Ferdinando Villa & Stefano Balbi, Basque Centre for Climate Change, Bilbao SPAIN
12:20 – 12:35
Traditionally, worldwide policies of forest recover have focused on maximising timber production and carbon sequestration, generating trade-offs with regulating ecosystem services and reducing the ability of afforestation to response adequately to multiple goals.
New actions should be integrated into broader spatial planning instruments, such as Blue Green Infrastructure Networks (BGINs) schemes (planned network of Nature Based Solutions; NBS), in order to:
(i) optimize biodiversity and multifunctionality at the landscape scale and
(ii) control trade-offs among bundles of ES.
These approaches allow defining appropriate mechanisms to assemble active and passive restoration actions, managing a wide range of ecosystems and other alternatives in cost-effective ways that enable achieving multifunctional landscapes and ensuring biodiversity conservation under uncertain scenarios of Global Change.
Ignacio Pérez-Silos, Instituto de Hidráulica Ambiental ‘IHCantabria’, SPAIN
12:35 – 13:00
Round table: Sessions 1 & 2 discussion
Ferdinando Villa, Basque Centre for Climate Change, Bilbao SPAIN
DAY 2 – MARCH 17, 2021
Session 3 – Participatory learning for territory management
10:20 – 10:35
One of the key objectives of the Alice project is to stimulate the use of Blue-Green Infrastructure (BGI). BGI is being seen as a more popular means of dealing with climate change and climate change-related events. However, as the concept of BGI is relatively new, many urban and rural planners are unfamiliar with the barriers they may face during the lifecycle of a BGI project. As a result, some have been hesitant to adopt BGI solutions.
The literature has unveiled many of the barriers that inhibit the successful development of BGI. However, this information has yet to be presented in a manner that allows for easy identification. This presentation will discuss the results of a systematic literature review conducted to develop a framework which will enable BGI planners to assess the potential threats of a BGI project throughout the project’s lifecycle. The barriers identified through this research are shown in table 1.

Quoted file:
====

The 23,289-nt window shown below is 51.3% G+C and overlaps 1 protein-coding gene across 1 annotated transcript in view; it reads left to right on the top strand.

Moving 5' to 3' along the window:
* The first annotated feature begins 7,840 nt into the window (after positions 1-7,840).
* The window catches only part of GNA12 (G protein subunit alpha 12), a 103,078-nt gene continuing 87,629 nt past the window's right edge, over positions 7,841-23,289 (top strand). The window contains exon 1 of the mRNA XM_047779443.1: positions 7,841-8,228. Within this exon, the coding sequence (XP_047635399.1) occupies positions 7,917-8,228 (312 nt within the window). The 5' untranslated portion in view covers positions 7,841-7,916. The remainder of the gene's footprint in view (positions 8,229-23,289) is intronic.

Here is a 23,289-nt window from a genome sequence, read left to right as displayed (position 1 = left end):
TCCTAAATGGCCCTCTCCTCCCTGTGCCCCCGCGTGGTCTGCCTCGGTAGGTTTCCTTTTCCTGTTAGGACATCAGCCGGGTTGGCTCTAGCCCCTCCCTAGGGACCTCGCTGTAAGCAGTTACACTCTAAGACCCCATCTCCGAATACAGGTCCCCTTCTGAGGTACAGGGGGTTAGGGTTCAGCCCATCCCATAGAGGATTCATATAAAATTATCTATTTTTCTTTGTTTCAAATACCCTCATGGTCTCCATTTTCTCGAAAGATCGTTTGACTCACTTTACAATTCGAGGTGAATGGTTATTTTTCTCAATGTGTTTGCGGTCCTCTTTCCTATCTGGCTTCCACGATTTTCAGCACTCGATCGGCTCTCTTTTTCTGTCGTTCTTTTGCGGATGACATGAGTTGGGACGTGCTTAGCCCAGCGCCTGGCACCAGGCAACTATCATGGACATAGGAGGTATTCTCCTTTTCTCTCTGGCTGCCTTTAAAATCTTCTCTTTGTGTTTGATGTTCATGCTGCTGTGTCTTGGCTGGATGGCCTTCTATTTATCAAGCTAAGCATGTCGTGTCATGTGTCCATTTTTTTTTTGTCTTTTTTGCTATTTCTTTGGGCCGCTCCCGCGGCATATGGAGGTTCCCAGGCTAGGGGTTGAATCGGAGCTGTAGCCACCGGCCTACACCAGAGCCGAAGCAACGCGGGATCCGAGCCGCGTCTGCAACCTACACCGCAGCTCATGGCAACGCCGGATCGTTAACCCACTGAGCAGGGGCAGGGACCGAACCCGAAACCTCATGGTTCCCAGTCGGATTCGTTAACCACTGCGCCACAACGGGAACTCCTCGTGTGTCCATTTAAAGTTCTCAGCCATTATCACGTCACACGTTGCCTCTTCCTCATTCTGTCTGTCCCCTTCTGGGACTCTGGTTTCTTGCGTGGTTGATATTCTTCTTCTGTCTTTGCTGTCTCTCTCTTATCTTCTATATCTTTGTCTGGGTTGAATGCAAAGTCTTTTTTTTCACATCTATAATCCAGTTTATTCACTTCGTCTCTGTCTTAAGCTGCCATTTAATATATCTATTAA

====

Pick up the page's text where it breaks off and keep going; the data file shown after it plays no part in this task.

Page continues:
Table 1. Barrier Identification Framework
John Deely, SEMRU, National University of Ireland Galway
10:35 – 10:50
As part of the ALICE project a number of stated preference valuation approaches were employed to assess the preferences and willingness to pay of residents in the case study areas for Blue Green Infrastructure (BGI) enhancements.
Stated preference valuation approaches are often used to estimate non-use environmental values or where choices in markets cannot be observed. They are based on constructed hypothetical markets through which individuals are asked to express their willingness to pay for environmental goods and services.
As shown in Figure 1 the valuation estimates from such studies can be used in a cost benefit analysis to determine the benefit values associated with the management of ecosystems which has the aim of delivering a suite of ecosystem services that provide benefits to society. For example the active restoration of floodplains and wetlands can reduce the prevalence of flooding events and dampen down the effects of storm surges.
These nature based solutions not only provides the ecosystem service benefits to the coastal community but can also be a more cost effective solution than alternative grey infrastructure solutions to the same problems.
Figure 1. From ecosystem management to welfare benefits
In the Irish Carlingford catchment case study, whether individuals preferred a BGI solution to flooding as opposed to a grey infrastructure solution was examined using a choice experiment approach.